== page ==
If you’re like most taxpayers, you always end up with with an ominous stack of “homework” around tax time.
Unfortunately, the job of pulling together the records for your tax appointment is never easy—or even fun—but the effort usually pays off when it comes to the extra tax money you save from being prepared.
When you arrive at your appointment fully prepared, you’ll have more time to:
- Consider every possible legal tax deduction available
- Better evaluate your options for reporting income and deductions to choose those best suited to your situation
- Explore current law changes that affect your personal tax situation
- Talk about possible law changes and discuss tax planning alternatives that could reduce your future tax liability
Make the Time Now for Making Smart Choices Later
The tax law allows a variety of methods for handling income and deductions on your return. Choices made at the time you prepare your return often affect not only the current year, but later year returns as well.
When you’re fully prepared for your appointment, you get more time to explore all avenues available for lowering your taxes.
For example, the law allows choices in transactions such as:
- Sales of property: If you’re receiving payments on a sales contract over a period of years, you are sometimes able to choose between reporting the whole gain in the year you sell or over a period of time, as you receive payments from the buyer.
- Depreciation: You’re able to deduct the cost of your investment in certain business property using different methods. You can either depreciate the cost over a number of years, or in certain cases, you can deduct them all in one year.
- Higher education expenses: If you are paying college expenses for yourself, your spouse, or your dependents, you might qualify for a tax benefit of either an above-the-line tax deduction or a tax credit.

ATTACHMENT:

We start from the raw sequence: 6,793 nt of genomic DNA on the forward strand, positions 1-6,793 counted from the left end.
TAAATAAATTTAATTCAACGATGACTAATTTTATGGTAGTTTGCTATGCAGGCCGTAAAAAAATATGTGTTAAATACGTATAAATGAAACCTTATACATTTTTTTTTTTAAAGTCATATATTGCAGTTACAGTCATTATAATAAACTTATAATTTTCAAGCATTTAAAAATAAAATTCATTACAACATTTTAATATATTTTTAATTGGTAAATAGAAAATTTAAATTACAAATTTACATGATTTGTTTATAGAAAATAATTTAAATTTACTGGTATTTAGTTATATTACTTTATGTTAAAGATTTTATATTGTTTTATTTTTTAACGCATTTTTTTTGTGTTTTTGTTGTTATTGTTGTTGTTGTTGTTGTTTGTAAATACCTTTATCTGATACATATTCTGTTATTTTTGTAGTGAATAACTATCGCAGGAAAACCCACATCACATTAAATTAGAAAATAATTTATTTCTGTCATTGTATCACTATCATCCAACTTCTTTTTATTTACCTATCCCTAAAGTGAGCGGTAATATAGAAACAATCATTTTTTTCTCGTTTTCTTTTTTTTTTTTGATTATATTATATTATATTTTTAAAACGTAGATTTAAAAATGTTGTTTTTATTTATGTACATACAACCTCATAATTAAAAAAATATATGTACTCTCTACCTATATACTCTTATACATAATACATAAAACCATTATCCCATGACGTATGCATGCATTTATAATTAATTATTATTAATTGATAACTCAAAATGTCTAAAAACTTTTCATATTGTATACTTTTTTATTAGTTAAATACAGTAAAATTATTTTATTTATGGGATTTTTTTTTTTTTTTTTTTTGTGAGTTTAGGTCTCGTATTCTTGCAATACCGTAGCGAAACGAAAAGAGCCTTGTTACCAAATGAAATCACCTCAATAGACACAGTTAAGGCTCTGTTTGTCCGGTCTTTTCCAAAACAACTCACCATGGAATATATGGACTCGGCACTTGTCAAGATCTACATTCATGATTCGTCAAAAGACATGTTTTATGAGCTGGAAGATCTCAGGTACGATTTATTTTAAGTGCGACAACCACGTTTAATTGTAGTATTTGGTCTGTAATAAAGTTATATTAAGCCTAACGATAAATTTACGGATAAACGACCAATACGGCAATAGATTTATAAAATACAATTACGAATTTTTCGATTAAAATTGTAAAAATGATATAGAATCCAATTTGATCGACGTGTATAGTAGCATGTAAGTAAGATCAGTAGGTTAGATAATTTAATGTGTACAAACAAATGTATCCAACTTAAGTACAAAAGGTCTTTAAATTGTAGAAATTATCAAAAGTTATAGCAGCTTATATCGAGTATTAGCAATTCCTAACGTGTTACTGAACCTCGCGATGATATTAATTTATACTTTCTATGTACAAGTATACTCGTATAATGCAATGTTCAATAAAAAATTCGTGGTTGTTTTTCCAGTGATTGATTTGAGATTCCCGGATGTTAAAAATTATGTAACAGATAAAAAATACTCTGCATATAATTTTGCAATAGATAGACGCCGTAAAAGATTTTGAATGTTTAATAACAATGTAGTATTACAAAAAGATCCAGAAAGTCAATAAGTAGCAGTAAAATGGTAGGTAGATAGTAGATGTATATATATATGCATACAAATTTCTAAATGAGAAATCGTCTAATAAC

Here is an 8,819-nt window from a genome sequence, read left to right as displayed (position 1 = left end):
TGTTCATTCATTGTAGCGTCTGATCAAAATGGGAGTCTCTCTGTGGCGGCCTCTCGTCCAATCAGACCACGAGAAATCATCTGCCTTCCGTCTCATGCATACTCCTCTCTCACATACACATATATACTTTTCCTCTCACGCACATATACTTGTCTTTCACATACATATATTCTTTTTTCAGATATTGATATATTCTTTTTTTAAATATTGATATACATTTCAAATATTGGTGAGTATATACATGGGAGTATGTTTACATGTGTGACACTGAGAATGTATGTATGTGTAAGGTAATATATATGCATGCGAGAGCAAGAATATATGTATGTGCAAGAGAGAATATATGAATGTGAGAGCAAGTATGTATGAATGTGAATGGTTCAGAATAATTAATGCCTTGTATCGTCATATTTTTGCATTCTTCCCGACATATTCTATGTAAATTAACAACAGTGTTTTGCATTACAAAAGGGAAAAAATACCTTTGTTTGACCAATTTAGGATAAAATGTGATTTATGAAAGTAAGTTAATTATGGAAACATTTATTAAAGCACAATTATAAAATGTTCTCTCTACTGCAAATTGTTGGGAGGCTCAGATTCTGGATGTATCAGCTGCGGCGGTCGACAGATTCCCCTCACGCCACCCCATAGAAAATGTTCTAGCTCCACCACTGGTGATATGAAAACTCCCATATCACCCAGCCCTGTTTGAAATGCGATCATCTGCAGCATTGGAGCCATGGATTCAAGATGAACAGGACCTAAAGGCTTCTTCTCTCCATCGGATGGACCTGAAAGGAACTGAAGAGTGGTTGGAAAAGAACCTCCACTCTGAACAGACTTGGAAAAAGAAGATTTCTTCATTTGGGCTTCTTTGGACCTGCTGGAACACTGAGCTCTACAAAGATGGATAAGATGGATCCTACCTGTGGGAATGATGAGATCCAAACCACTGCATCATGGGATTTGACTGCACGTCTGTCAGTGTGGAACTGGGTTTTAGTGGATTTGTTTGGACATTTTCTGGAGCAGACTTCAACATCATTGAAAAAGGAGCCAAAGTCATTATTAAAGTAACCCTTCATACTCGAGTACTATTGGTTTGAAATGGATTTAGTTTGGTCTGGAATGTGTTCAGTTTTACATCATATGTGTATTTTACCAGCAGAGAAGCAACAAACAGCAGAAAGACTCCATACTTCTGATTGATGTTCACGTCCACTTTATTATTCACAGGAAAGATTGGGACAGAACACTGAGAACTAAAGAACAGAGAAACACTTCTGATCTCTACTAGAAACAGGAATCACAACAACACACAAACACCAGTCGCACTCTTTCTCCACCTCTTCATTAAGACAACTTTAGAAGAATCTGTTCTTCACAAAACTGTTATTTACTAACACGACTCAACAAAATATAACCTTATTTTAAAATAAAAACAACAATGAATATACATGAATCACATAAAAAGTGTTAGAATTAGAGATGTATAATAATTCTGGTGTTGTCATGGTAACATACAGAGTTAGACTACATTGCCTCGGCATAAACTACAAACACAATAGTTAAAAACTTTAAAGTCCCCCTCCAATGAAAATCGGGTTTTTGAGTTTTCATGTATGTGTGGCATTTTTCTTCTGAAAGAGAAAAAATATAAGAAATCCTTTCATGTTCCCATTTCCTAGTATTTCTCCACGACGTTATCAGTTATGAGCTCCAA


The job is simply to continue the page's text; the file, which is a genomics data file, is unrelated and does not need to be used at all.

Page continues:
Where to Begin?
Ideally, preparation for your tax appointment should begin in January of the tax year with which you’re working. Right after the new year starts, set up a safe storage location—a file drawer, a cupboard, a safe, etc.
As you receive pertinent records, file them right away, before they’re forgotten or lost. By making the practice a habit, you’ll find your job a lot easier when your actual appointment date rolls around.
Other general suggestions to consider for your tax preparation appointment include:
- Segregate your records according to income and expense categories. For instance, file medical expense receipts in an envelope or folder, interest payments in another, charitable donations in a third, etc. If you receive an organizer or questionnaire to complete before your appointment, make certain you fill out every section that applies to you. (Important: Read all explanations and follow instructions carefully to be sure you don’t miss important data. Tax organizers may appear to be confusing or a lot of work, but they are designed to remind you of transactions you may miss otherwise.)
- Keep your annual income statements (e.g., W-2s from employers, 1099s from banks, stockbrokers, etc., and K-1s from partnerships, etc.) separate from your other documents. Be sure to take these documents to your appointment, including the instructions and supporting statements for Schedule K-1s.
- Write down questions you may have so you don’t forget to ask them at the appointment.
- Make certain that you have social security numbers for all your dependents. The IRS checks these carefully and will deny deductions for returns filed without them or with incorrect numbers.
- Review last year’s return. Compare your income on that return to the income for the current year. For instance, a dividend from ABC stock on your prior-year return may remind you that you sold ABC this year and need to report the sale. Most good tax preparers will do this comparison for you as part of their process too, but it never hurts to do a preliminary check yourself.
- Compare deductions from last year with your records for this year. Did you forget anything?
- Collect any other documents and financial papers that you’re puzzled about. Prepare to bring these to your appointment so you can ask about them.
Being prepared and making sure you have the basic details of your tax return covered will make it so your tax preparer can spend more time on what matters most—making sure you don’t pay more tax than you are required to pay.
from Fundera Ledger https://www.fundera.com/blog/tax-records